On Tuesday, the Senate Commerce Committee proposed a major overhaul to the nation's auto safety requirements following Toyota's large-scale safety recalls this year.
The plan would force auto manufactures to meet new safety standards regarding brake override systems, vehicle black boxes and auto electronics. This is the second bill released regarding auto safety, following a similar bill from the House Energy and Commerce Committee, but is the first significant reform since the Bridgestone/Firestone Inc. tire recalls of over a decade ago.
The bill requires that cars stop within a certain distance when the car's engine is operating with an open throttle, which means that the brakes always override the accelerator pedal. It also requires car companies to install event data recorders, also know as "black boxes", that record information before and after a crash.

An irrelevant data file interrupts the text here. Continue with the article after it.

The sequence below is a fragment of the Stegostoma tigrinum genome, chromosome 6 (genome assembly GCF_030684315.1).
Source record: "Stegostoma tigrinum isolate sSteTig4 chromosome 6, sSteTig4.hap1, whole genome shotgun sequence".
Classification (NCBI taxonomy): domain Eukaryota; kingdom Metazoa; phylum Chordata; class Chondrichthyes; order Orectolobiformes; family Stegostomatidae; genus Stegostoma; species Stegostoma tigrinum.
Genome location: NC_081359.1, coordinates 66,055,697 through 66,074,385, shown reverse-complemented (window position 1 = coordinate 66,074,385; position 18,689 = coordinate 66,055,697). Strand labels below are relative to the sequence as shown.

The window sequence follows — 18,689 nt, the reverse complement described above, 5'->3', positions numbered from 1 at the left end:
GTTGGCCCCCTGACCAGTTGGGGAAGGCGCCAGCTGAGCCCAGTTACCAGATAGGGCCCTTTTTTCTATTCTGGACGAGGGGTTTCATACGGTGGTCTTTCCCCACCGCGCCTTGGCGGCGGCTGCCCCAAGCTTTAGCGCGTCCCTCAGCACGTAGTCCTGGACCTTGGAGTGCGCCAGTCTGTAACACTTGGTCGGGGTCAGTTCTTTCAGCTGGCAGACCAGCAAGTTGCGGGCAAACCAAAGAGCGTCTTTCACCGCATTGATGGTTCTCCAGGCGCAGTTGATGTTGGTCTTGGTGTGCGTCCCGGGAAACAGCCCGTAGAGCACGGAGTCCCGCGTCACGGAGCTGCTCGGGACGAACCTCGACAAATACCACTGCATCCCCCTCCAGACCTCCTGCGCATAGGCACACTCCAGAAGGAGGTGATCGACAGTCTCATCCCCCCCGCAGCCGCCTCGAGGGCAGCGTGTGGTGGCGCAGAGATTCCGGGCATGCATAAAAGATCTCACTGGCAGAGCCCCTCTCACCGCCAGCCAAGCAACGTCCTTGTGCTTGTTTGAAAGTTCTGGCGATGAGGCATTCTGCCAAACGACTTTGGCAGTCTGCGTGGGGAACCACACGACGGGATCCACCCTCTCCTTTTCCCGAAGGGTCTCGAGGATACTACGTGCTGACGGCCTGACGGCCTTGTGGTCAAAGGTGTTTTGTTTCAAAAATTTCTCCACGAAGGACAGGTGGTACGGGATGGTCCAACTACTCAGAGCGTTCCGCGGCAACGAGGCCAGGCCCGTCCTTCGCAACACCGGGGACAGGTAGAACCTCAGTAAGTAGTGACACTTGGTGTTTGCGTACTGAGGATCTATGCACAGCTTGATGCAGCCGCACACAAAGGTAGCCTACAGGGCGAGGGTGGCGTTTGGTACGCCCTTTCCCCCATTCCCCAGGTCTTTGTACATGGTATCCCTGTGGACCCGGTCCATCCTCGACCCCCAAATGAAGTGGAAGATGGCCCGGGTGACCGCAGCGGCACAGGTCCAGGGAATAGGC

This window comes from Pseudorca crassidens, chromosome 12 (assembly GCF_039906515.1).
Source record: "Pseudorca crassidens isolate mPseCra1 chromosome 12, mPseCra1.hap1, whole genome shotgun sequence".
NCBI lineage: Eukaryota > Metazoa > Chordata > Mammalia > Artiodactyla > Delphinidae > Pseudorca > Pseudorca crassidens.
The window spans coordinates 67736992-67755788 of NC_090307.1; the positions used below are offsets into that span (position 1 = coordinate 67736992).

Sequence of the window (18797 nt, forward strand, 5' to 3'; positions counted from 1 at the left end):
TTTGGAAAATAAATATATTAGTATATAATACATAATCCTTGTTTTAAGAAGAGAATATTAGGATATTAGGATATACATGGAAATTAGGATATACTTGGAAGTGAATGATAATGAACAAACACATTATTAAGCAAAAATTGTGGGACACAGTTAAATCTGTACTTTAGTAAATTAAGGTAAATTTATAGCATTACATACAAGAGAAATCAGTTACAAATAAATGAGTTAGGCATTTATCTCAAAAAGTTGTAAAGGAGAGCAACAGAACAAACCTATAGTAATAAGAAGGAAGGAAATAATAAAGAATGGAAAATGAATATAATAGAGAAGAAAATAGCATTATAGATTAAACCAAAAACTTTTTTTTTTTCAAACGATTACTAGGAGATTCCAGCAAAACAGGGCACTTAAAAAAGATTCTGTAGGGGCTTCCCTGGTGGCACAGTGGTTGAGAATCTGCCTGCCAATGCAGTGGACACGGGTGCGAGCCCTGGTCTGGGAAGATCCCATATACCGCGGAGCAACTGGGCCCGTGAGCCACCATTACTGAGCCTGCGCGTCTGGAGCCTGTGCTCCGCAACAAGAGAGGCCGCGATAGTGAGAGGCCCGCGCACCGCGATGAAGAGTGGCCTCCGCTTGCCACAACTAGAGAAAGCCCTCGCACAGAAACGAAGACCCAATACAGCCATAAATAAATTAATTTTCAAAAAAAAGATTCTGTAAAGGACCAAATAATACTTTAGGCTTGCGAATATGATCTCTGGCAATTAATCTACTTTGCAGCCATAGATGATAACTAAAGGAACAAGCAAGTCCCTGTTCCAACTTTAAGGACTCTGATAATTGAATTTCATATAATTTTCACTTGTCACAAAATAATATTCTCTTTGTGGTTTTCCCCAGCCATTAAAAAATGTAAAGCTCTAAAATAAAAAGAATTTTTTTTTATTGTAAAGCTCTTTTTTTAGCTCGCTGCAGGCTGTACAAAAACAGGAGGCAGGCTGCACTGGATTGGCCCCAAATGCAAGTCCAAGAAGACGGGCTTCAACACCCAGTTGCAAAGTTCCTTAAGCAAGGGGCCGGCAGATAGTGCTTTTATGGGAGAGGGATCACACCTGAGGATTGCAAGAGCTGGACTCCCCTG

The bill would also eliminate any caps on penalties against automakers who fail to promptly report a recall, raising the per vehicle civil penalty from $5,000 to $25,000.
It also would expand the powers of the National Highway Traffic Safety Administration, including the ability for the agency to order immediate recalls of vehicles.